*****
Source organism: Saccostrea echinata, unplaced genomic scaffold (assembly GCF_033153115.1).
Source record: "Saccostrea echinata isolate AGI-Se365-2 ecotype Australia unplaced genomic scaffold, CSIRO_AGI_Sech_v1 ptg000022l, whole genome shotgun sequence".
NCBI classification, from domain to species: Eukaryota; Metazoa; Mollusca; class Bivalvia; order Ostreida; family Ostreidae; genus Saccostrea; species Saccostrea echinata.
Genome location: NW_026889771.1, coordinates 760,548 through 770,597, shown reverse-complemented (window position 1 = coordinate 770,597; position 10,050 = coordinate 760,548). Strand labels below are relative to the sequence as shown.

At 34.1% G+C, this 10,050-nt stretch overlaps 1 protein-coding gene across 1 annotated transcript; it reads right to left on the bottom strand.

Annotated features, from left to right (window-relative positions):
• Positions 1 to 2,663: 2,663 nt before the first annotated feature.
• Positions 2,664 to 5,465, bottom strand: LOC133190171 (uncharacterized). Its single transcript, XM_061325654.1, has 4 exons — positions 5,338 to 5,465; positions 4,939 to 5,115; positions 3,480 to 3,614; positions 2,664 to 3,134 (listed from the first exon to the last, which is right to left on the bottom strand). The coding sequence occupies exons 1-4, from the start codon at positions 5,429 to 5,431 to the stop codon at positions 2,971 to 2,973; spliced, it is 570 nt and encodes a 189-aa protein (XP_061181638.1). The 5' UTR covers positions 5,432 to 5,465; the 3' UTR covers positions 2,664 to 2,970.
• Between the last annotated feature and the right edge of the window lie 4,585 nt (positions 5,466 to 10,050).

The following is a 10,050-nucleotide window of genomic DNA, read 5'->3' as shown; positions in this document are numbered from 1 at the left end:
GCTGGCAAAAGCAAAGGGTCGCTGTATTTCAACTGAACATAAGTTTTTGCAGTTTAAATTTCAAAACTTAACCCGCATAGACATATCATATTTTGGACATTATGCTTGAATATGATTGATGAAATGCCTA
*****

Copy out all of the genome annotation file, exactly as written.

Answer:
Source organism: Saccostrea echinata, unplaced genomic scaffold (assembly GCF_033153115.1).
Source record: "Saccostrea echinata isolate AGI-Se365-2 ecotype Australia unplaced genomic scaffold, CSIRO_AGI_Sech_v1 ptg000022l, whole genome shotgun sequence".
NCBI classification, from domain to species: Eukaryota; Metazoa; Mollusca; class Bivalvia; order Ostreida; family Ostreidae; genus Saccostrea; species Saccostrea echinata.
Genome location: NW_026889771.1, coordinates 760,548 through 770,597, shown reverse-complemented (window position 1 = coordinate 770,597; position 10,050 = coordinate 760,548). Strand labels below are relative to the sequence as shown.

At 34.1% G+C, this 10,050-nt stretch overlaps 1 protein-coding gene across 1 annotated transcript; it reads right to left on the bottom strand.

Annotated features, from left to right (window-relative positions):
• Positions 1 to 2,663: 2,663 nt before the first annotated feature.
• Positions 2,664 to 5,465, bottom strand: LOC133190171 (uncharacterized). Its single transcript, XM_061325654.1, has 4 exons — positions 5,338 to 5,465; positions 4,939 to 5,115; positions 3,480 to 3,614; positions 2,664 to 3,134 (listed from the first exon to the last, which is right to left on the bottom strand). The coding sequence occupies exons 1-4, from the start codon at positions 5,429 to 5,431 to the stop codon at positions 2,971 to 2,973; spliced, it is 570 nt and encodes a 189-aa protein (XP_061181638.1). The 5' UTR covers positions 5,432 to 5,465; the 3' UTR covers positions 2,664 to 2,970.
• Between the last annotated feature and the right edge of the window lie 4,585 nt (positions 5,466 to 10,050).

The following is a 10,050-nucleotide window of genomic DNA, read 5'->3' as shown; positions in this document are numbered from 1 at the left end:
GCTGGCAAAAGCAAAGGGTCGCTGTATTTCAACTGAACATAAGTTTTTGCAGTTTAAATTTCAAAACTTAACCCGCATAGACATATCATATTTTGGACATTATGCTTGAATATGATTGATGAAATGCCTA